What Bug Is That? The guide to Australian insect families.

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Psocoptera (Psocids, Booklice) are found in all regions. They range from less than 1 to almost 10 mm in length and have a characteristic appearance due mainly to their having a round, mobile head, long antennae, enlarged pterothorax and, in many species, the wings held roofwise over the abdomen. Most species are winged as adults but alary polymorphism occurs and brachyptery and aptery in one or both sexes is common. The hypopharynx is of peculiar form, modified as part of an atmospheric water-vapour uptake system (Rudolf 1982).

Their relationships are not clear: their nearest living relatives appear to be the Phthiraptera but fossil evidence to link them is lacking. Psocoptera would seem to have been derived from primitive hemipteroid stock. Lyal (1985) has made the interesting suggestion that the family Liposcelidae may represent the sister group to the Phthiraptera in which case the Psocoptera as presently understood is a paraphyletic group. The extent to which the hypothesis rests on convergence of characters requires further investigation. The phylogenetic classification suggested by Smithers (1972) needs some modification in the light of more recent discoveries. Until these problems are resolved it is suggested that the classification currently in general use be retained for practical purposes.

Publications on the order to 1964 have been listed by Smithers (1965a) and a list of described species to 1965 has been published (Smithers 1967). General accounts of the order can be found in Badonnel (1951), Weidner (1972), Smithers (1972), Gunther (1974) and New (1974). Study techniques are described by Smithers (1978b).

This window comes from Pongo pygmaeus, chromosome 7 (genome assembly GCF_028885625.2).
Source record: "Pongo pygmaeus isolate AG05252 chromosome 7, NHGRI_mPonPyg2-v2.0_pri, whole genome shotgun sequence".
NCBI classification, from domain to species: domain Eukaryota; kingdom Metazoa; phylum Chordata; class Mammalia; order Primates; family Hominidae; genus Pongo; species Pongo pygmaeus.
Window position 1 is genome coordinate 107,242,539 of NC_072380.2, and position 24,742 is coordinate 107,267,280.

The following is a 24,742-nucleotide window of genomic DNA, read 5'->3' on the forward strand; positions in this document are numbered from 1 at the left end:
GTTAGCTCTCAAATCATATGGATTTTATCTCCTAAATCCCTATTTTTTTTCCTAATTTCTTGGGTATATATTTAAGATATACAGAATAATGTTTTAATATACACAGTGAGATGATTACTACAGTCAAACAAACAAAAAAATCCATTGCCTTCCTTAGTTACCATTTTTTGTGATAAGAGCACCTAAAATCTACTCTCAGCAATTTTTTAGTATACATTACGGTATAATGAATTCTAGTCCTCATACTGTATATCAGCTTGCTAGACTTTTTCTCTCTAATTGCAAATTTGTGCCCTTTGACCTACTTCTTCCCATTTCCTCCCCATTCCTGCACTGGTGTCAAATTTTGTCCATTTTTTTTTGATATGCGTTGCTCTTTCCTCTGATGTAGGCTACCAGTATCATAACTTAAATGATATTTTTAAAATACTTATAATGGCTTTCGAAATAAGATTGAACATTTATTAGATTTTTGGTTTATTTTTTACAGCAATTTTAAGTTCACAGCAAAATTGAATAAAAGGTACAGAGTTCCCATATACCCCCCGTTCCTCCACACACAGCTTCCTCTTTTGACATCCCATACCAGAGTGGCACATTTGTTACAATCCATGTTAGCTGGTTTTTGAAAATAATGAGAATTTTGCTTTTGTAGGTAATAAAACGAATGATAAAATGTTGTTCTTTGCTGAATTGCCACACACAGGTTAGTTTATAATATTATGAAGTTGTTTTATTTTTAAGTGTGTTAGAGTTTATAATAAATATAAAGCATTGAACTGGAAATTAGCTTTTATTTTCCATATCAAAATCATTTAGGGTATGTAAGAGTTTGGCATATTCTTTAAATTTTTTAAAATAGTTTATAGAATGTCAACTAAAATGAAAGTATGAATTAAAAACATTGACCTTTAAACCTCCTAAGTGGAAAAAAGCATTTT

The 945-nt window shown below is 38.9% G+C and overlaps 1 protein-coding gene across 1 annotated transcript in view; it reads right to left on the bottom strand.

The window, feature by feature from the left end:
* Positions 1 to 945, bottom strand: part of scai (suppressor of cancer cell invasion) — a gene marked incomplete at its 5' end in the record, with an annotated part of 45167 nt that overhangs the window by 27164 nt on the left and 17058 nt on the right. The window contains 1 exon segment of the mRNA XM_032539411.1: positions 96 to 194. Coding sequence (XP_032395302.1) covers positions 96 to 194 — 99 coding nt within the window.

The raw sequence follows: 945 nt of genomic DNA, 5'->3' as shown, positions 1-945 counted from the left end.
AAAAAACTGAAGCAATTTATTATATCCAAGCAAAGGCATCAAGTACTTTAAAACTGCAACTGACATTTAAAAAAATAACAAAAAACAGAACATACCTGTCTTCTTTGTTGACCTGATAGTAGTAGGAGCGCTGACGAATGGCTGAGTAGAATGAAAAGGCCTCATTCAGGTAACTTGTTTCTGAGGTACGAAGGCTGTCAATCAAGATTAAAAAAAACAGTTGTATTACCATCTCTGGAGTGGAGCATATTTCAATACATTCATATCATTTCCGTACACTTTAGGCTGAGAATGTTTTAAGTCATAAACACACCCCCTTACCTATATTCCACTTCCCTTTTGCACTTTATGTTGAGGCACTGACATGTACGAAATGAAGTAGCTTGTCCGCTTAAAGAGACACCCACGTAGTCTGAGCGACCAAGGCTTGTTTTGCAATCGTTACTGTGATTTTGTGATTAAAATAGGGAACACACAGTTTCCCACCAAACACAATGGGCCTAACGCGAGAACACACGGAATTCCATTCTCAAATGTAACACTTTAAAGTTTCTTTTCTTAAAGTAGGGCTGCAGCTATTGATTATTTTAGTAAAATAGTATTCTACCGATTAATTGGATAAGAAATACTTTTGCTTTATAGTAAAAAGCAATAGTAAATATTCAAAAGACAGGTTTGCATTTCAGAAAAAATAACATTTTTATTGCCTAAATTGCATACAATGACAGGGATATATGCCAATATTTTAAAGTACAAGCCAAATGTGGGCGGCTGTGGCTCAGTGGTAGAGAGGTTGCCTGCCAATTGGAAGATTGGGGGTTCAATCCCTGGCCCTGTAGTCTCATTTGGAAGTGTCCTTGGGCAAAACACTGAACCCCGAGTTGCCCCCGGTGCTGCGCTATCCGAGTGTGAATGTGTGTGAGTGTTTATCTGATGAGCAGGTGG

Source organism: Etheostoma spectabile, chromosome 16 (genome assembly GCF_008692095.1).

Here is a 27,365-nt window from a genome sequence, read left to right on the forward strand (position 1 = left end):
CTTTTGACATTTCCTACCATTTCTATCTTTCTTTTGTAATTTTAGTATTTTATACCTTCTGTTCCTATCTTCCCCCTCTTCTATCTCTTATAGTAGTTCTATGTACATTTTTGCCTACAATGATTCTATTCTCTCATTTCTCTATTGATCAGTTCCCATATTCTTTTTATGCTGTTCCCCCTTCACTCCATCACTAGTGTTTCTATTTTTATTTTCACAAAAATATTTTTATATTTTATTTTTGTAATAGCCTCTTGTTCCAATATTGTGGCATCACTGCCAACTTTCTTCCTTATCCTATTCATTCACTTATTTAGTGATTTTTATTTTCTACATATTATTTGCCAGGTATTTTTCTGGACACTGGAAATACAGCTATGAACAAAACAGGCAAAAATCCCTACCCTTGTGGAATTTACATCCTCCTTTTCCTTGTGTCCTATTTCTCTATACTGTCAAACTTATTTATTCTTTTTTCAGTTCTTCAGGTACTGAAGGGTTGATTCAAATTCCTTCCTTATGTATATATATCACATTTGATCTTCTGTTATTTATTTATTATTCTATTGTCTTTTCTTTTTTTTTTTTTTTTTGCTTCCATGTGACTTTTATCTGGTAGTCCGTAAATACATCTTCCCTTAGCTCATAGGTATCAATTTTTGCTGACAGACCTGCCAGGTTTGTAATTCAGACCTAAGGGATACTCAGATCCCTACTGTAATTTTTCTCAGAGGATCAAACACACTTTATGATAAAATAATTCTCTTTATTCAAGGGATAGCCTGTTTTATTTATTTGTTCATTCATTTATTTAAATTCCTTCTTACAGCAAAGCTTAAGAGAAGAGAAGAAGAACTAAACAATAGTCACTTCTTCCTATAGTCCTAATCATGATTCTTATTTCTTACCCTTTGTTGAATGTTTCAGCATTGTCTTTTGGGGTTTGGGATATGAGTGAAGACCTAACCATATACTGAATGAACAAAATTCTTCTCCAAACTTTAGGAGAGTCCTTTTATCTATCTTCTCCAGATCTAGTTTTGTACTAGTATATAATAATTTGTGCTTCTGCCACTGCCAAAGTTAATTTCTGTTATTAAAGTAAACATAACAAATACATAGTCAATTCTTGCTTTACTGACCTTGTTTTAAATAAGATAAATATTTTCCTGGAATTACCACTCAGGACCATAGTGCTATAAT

Small, free-living, exopterygote Neoptera, with large, mobile head, filiform antennae and bulbous postclypeus; mandibles asymmetrical; maxillae with rod-shaped lacinia; labial palpi reduced; wings membranous, usually held roofwise over abdomen, venation reduced, brachyptery and aptery frequent; tarsi 2- or 3-segmented in adults, 2-segmented in nymphs; cerci absent.


All families that are found in Australia are also found elsewhere. Any remarks on the faunal relationships of the Australian species must be somewhat tentative as the fauna is not yet adequately known and those of adjacent territories to the north need further study.

Psocids are easily transported by air currents and have been found in samples of drifting insect populations of the upper air; some species which are common in stored products have been widely distributed by man.

There are, however, certain recognisable elements in the Australian fauna. There are the cosmopolitan species, some of which are associated with man and his products (e.g. Liposcelis ) whereas others are naturally widespread.

A second, typically Gondwanan, element consists of species having relationships to species of other Southern Hemisphere areas and includes the genus Sphaeropsocopsis , with a species in Tasmania and South Australia, a species in the Argentina, five in Chile and one in Angola. A related species has been found in Baltic amber.

Some of the northern Australian species of Psocoptera represent a more or less tropical, world-encircling element (e.g. Archipsocidae) whereas others are more definitely related to Papuan forms (e.g. Calopsocus ).

Finally, there is an element consisting of widespread, endemic, Australian species belonging to groups represented beyond Australia. Thornton (1985) has provided a useful review of the biogeography and ecology of arboreal species. There are only a few groups of Psocoptera the distribution of which might be related to plate tectonic events.

  • Amphipsochidae

  • Psocidae

  • Myopsocidae

  • Liposcelididae; Liposcelis decolor